Financial System is like the heart of the human beings, if it stops working then the person is dead in the same way that if the financial system stops working, then the economy would collapse. It is inherent in every society the law of supply and demand. There will always be those who have surplus resources and others will have deficit. Financial System is crucial to the allocation of these resources. In the Philippines settings, Financial System is composed of banking institutions and nonbank financial intermediaries, including commercial banks, specialized government banks, thrift banks and rural banks.
It is also composed of offshore banking units, building and loan associations, investment and brokerage houses and finance companies. The Bangko Sentral ng Pilipinas and the Securities and Exchange Commission maintained the regulatory and supervisory control. The first credit institution in the Philippines, “The Obras Pias” was started by Father Juan Fernandez de Leon in 1754 and ended in 1820. It was in 1851 that the first Philippine Bank was established, the “Banco Espanol-Filipino de Isabela II”.
Banco Espanol-Filipino de Isabela II is now known as Bank of the Philippine Islands. It is the oldest standing bank in the Philippines and in the whole of Southeast Asia. It was established on August 1, 1851 and named after the mother of then Spanish King Alfonso XII. Her mother’s name was Isabella. The bank only came into being after 23 years after Spanish Monarch Ferdinand VII decreed that a public bank was to be established in the Spanish colonized country of the Philippines. The bank began its operations in 1852 and was given the honor of being the first to issue paper money.
In 1906 “First Agricultural Bank of the Philippines” was established and in 1916 all of its assets and liabilities were transferred to the newly organized Philippine National Bank. The Philippine National Bank (PNB), created during the American colonial period on July 22 1916, is among the top banking institutions in the Philippines and considered as one of the country’s economic pillars. It is the country’s first universal bank, and functioned as the de facto Central Bank of the Philippines until the 1940’s. It was given a special power to issue circulating notes.
It is also the first to offer automated tellering services in the country through the self-service tellering machine (ATM’s). In 1942, PNB closes its doors because of the coming of the Japanese imperial forces. In 1935, the National Loan and Investment Board (NLIB) was created to coordinate and manage the various government trust funds such as the Postal Savings Fund and the Teacher’s Retirement Fund. In 1939, the NLIB was abolished and its functions were transferred to a new body, the Agricultural and Industrial Bank (AIB). AIB continued operations until the outbreak of World War II.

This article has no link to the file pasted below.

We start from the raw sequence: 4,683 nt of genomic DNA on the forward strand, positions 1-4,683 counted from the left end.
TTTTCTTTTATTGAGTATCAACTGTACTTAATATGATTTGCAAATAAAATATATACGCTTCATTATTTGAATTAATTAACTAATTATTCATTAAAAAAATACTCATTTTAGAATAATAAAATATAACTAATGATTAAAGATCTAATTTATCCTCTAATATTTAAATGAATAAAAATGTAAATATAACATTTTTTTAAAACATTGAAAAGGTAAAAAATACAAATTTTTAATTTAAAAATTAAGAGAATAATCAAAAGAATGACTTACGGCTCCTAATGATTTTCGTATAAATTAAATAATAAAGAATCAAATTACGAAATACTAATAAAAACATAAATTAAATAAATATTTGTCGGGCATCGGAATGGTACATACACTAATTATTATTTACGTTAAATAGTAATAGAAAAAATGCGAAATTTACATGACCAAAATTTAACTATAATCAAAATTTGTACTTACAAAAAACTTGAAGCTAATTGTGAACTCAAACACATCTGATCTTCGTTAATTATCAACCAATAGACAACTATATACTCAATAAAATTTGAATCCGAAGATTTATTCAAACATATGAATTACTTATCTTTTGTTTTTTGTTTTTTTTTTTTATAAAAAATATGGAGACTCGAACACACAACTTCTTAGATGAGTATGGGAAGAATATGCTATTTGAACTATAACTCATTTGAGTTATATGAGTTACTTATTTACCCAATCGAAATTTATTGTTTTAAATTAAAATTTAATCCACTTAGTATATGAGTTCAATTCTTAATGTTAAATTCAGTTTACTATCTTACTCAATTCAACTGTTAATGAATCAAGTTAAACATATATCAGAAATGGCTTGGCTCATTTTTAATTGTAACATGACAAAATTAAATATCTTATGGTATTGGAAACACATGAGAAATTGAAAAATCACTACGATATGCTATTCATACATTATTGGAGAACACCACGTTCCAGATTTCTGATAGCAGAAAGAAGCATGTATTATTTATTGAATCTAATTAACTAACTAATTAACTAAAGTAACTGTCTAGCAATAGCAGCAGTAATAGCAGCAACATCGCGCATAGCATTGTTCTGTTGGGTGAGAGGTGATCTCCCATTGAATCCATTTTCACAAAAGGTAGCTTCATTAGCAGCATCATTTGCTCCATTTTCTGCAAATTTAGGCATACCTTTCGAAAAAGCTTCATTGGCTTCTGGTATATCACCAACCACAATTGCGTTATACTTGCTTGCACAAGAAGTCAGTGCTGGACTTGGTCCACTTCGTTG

After the war, in 1947, the AIB was abolished and the Rehabilitation Finance Corporation was formed. On October 29, 1946, an “Act Creating the Rehabilitation Finance Corporation” also called the Republic Act No. 85 was introduced. Its primary purpose was to provide credit facilities for the rehabilitation and development and expansion of agriculture, and industry, the reconstruction of property damaged by war, and the broadening and diversification of the national economy, and to promote the establishment of private development banks in provinces and cities. This later becomes the “Development Bank of the Philippines”.
Financial crises in the late 70’s and early 80’s have significant impact on the entire Philippine economy. A number of policy reforms were made to strengthen the financial system. The financial community has undertaken recovery efforts since 1986. Until the economic crisis of mid 80’s, the largest commercial bank in the Philippines was the government-owned Philippine National Bank. It accounted for 25% to 30% of commercial bank assets in the 1970’s and early 1980’s. As the result of the accumulation of nonperforming assets by 1987 the asset share of the Philippine National Bank had fallen by half.
The privatization started in 1989 when 30 per cent of its shares were offered to the public and it was listed on the stock exchange. In 1992, PNB became the first Philippine bank to reach P100 billion in assets. Later that year, privatization continued with a second public offering of its shares. In 1995, PNB moved to its headquarters to the PNB Financial Center, Central Boulevard (now Diosdado Macapagal Boulevard), Pasay City. In 1996, the Securities and Exchange Commission approved the Bank’s new Articles of Incorporation and by-laws and the change in the status of PNB from a government-based to a private corporation with he control of the government reduced to 46 per cent. In 1988, there were twenty privately-owned domestic banks and four branches of foreign banks engaged in commercial banking. Control of banking and credit was limited to Filipinos with the passage of the General Banking Act in 1948. Since the implementation of the said act, foreign investment in banking has been limited to 40 percent of domestic bank equity. In 1991, the Philippine government controlled three specialized banks. Those were the Development Bank of the Philippines, the Land Bank of the Philippines and the Philippine Amanah Bank.